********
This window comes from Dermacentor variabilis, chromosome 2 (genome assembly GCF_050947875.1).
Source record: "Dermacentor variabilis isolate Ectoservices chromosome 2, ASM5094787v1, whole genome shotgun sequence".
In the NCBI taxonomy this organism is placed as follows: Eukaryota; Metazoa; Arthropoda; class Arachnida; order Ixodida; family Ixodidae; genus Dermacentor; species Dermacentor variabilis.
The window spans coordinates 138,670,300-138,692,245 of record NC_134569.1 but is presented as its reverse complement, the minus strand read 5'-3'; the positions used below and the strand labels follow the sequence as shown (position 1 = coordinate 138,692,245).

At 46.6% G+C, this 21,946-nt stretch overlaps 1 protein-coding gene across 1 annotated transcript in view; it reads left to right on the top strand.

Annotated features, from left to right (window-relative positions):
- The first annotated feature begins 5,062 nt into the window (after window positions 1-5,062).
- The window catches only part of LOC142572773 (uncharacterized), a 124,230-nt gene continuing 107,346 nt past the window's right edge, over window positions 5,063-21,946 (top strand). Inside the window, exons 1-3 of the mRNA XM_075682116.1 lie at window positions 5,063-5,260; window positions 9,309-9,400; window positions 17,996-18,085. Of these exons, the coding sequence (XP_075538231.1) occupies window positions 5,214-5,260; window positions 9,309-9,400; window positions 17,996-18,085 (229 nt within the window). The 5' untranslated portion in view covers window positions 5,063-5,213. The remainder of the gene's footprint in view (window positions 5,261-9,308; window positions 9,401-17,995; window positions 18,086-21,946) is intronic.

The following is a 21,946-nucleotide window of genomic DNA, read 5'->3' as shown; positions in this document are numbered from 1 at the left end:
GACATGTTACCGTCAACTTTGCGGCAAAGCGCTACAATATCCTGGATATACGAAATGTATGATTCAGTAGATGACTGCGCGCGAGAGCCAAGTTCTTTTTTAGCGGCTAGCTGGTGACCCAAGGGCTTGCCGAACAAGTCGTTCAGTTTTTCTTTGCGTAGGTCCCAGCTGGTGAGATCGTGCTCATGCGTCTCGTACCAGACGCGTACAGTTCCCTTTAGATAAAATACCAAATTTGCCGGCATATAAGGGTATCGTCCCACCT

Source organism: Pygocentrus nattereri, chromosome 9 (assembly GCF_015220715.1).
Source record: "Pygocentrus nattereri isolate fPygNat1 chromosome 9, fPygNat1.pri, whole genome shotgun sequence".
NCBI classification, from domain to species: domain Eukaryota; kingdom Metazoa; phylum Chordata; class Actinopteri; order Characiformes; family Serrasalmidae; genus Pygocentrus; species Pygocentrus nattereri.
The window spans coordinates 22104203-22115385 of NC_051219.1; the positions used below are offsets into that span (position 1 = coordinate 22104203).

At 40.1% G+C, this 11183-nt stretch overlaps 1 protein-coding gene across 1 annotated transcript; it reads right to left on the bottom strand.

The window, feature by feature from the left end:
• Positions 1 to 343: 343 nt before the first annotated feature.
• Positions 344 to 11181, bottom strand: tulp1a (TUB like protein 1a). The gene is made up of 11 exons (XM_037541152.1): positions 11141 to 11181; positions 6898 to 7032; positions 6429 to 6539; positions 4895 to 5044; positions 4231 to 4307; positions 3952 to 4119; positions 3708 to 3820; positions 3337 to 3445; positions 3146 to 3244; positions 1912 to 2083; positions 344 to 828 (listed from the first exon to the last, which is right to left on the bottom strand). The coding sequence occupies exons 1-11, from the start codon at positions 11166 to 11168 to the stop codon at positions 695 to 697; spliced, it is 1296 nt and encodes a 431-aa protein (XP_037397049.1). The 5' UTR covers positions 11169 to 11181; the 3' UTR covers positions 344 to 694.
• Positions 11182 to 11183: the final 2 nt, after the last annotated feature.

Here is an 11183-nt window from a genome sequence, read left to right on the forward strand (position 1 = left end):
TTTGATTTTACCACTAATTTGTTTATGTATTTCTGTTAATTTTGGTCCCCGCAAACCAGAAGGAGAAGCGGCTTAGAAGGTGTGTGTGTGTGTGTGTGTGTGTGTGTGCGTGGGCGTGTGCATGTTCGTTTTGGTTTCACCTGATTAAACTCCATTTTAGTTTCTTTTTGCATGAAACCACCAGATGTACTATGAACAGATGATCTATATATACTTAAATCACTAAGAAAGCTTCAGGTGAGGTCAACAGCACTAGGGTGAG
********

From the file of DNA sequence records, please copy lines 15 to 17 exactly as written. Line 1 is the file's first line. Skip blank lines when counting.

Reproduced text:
At 40.1% G+C, this 11183-nt stretch overlaps 1 protein-coding gene across 1 annotated transcript; it reads right to left on the bottom strand.

The window, feature by feature from the left end:
• Positions 1 to 343: 343 nt before the first annotated feature.